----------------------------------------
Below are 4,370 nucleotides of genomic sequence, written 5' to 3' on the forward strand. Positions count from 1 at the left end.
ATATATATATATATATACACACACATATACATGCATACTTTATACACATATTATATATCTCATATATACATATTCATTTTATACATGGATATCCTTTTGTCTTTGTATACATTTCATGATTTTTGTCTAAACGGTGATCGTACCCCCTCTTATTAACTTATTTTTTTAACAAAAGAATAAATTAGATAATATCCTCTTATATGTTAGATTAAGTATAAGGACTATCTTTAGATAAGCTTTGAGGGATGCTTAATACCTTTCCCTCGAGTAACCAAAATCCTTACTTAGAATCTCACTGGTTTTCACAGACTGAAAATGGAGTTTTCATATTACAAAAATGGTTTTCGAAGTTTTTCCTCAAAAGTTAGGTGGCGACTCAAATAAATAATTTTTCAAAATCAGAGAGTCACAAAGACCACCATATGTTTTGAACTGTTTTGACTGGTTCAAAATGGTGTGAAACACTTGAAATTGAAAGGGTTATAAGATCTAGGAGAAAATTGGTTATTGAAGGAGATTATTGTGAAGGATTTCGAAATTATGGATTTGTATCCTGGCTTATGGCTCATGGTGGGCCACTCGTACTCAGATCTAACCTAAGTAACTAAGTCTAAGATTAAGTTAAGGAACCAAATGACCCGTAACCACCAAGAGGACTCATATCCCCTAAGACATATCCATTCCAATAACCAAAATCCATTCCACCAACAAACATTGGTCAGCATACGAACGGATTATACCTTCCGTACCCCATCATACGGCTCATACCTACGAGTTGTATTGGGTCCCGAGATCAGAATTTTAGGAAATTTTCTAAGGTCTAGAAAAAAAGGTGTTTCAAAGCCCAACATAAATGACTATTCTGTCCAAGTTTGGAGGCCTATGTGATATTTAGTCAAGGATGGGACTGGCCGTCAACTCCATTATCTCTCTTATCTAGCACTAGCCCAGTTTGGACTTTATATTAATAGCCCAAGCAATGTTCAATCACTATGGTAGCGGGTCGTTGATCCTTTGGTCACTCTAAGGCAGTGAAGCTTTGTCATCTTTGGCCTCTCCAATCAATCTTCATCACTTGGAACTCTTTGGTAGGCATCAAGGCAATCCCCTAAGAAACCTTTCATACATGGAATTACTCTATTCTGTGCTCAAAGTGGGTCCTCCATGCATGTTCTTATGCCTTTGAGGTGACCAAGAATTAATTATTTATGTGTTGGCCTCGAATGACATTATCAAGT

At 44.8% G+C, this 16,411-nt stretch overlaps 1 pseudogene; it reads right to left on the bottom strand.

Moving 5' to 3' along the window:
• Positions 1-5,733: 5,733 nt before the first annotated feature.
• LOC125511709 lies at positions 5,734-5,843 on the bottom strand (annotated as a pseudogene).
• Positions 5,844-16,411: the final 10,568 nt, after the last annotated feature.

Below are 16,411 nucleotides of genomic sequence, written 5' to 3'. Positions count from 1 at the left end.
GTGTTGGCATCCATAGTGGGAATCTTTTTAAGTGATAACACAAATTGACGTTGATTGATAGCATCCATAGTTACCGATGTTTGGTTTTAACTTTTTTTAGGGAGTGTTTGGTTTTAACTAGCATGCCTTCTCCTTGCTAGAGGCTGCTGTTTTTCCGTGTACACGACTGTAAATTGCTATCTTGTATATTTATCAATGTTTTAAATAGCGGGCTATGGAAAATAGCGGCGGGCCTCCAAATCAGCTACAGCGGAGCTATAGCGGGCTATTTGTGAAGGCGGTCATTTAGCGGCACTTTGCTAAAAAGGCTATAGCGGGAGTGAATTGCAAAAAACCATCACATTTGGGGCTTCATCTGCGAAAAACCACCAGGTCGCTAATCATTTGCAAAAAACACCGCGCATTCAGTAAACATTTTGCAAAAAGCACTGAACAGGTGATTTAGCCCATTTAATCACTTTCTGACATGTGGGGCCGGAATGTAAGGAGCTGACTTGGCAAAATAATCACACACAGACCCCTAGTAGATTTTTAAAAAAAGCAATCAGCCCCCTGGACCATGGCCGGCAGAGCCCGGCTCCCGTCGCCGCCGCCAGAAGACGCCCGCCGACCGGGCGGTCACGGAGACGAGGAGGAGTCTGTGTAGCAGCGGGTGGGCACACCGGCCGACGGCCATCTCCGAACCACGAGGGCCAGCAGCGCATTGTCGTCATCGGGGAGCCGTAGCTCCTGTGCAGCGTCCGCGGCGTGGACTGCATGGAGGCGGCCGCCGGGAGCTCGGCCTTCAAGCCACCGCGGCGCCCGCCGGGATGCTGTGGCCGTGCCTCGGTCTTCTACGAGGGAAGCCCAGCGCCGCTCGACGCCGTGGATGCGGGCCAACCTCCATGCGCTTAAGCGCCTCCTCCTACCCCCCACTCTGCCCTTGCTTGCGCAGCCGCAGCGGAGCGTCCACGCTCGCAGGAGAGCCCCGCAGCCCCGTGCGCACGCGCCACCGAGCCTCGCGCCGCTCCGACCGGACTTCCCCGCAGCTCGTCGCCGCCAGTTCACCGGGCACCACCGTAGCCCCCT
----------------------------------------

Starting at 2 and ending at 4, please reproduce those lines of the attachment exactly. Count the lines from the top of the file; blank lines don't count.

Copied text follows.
ATATATATATATATATACACACACATATACATGCATACTTTATACACATATTATATATCTCATATATACATATTCATTTTATACATGGATATCCTTTTGTCTTTGTATACATTTCATGATTTTTGTCTAAACGGTGATCGTACCCCCTCTTATTAACTTATTTTTTTAACAAAAGAATAAATTAGATAATATCCTCTTATATGTTAGATTAAGTATAAGGACTATCTTTAGATAAGCTTTGAGGGATGCTTAATACCTTTCCCTCGAGTAACCAAAATCCTTACTTAGAATCTCACTGGTTTTCACAGACTGAAAATGGAGTTTTCATATTACAAAAATGGTTTTCGAAGTTTTTCCTCAAAAGTTAGGTGGCGACTCAAATAAATAATTTTTCAAAATCAGAGAGTCACAAAGACCACCATATGTTTTGAACTGTTTTGACTGGTTCAAAATGGTGTGAAACACTTGAAATTGAAAGGGTTATAAGATCTAGGAGAAAATTGGTTATTGAAGGAGATTATTGTGAAGGATTTCGAAATTATGGATTTGTATCCTGGCTTATGGCTCATGGTGGGCCACTCGTACTCAGATCTAACCTAAGTAACTAAGTCTAAGATTAAGTTAAGGAACCAAATGACCCGTAACCACCAAGAGGACTCATATCCCCTAAGACATATCCATTCCAATAACCAAAATCCATTCCACCAACAAACATTGGTCAGCATACGAACGGATTATACCTTCCGTACCCCATCATACGGCTCATACCTACGAGTTGTATTGGGTCCCGAGATCAGAATTTTAGGAAATTTTCTAAGGTCTAGAAAAAAAGGTGTTTCAAAGCCCAACATAAATGACTATTCTGTCCAAGTTTGGAGGCCTATGTGATATTTAGTCAAGGATGGGACTGGCCGTCAACTCCATTATCTCTCTTATCTAGCACTAGCCCAGTTTGGACTTTATATTAATAGCCCAAGCAATGTTCAATCACTATGGTAGCGGGTCGTTGATCCTTTGGTCACTCTAAGGCAGTGAAGCTTTGTCATCTTTGGCCTCTCCAATCAATCTTCATCACTTGGAACTCTTTGGTAGGCATCAAGGCAATCCCCTAAGAAACCTTTCATACATGGAATTACTCTATTCTGTGCTCAAAGTGGGTCCTCCATGCATGTTCTTATGCCTTTGAGGTGACCAAGAATTAATTATTTATGTGTTGGCCTCGAATGACATTATCAAGT

At 44.8% G+C, this 16,411-nt stretch overlaps 1 pseudogene; it reads right to left on the bottom strand.

Moving 5' to 3' along the window: